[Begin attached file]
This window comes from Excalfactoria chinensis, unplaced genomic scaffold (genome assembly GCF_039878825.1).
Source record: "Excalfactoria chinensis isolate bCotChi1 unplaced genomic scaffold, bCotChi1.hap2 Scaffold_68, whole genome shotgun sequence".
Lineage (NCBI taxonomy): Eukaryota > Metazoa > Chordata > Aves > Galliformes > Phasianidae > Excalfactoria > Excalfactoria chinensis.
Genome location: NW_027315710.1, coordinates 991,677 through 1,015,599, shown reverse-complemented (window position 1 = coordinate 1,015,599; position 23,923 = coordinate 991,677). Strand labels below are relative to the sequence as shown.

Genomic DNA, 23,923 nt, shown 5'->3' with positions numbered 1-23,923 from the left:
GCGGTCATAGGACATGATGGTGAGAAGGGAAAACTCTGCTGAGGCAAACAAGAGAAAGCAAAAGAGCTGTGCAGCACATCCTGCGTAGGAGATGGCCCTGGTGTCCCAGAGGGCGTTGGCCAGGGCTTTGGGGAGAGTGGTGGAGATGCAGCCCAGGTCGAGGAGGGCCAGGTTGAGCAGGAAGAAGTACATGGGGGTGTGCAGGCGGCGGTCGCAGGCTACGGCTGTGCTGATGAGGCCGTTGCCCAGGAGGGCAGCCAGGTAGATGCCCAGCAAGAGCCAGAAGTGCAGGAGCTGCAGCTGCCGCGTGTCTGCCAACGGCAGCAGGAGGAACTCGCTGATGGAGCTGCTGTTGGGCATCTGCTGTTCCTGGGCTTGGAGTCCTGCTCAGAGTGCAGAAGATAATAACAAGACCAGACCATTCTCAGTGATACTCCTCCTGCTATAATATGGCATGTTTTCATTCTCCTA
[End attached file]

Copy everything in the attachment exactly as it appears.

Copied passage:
This window comes from Excalfactoria chinensis, unplaced genomic scaffold (genome assembly GCF_039878825.1).
Source record: "Excalfactoria chinensis isolate bCotChi1 unplaced genomic scaffold, bCotChi1.hap2 Scaffold_68, whole genome shotgun sequence".
Lineage (NCBI taxonomy): Eukaryota > Metazoa > Chordata > Aves > Galliformes > Phasianidae > Excalfactoria > Excalfactoria chinensis.
Genome location: NW_027315710.1, coordinates 991,677 through 1,015,599, shown reverse-complemented (window position 1 = coordinate 1,015,599; position 23,923 = coordinate 991,677). Strand labels below are relative to the sequence as shown.

Genomic DNA, 23,923 nt, shown 5'->3' with positions numbered 1-23,923 from the left:
GCGGTCATAGGACATGATGGTGAGAAGGGAAAACTCTGCTGAGGCAAACAAGAGAAAGCAAAAGAGCTGTGCAGCACATCCTGCGTAGGAGATGGCCCTGGTGTCCCAGAGGGCGTTGGCCAGGGCTTTGGGGAGAGTGGTGGAGATGCAGCCCAGGTCGAGGAGGGCCAGGTTGAGCAGGAAGAAGTACATGGGGGTGTGCAGGCGGCGGTCGCAGGCTACGGCTGTGCTGATGAGGCCGTTGCCCAGGAGGGCAGCCAGGTAGATGCCCAGCAAGAGCCAGAAGTGCAGGAGCTGCAGCTGCCGCGTGTCTGCCAACGGCAGCAGGAGGAACTCGCTGATGGAGCTGCTGTTGGGCATCTGCTGTTCCTGGGCTTGGAGTCCTGCTCAGAGTGCAGAAGATAATAACAAGACCAGACCATTCTCAGTGATACTCCTCCTGCTATAATATGGCATGTTTTCATTCTCCTA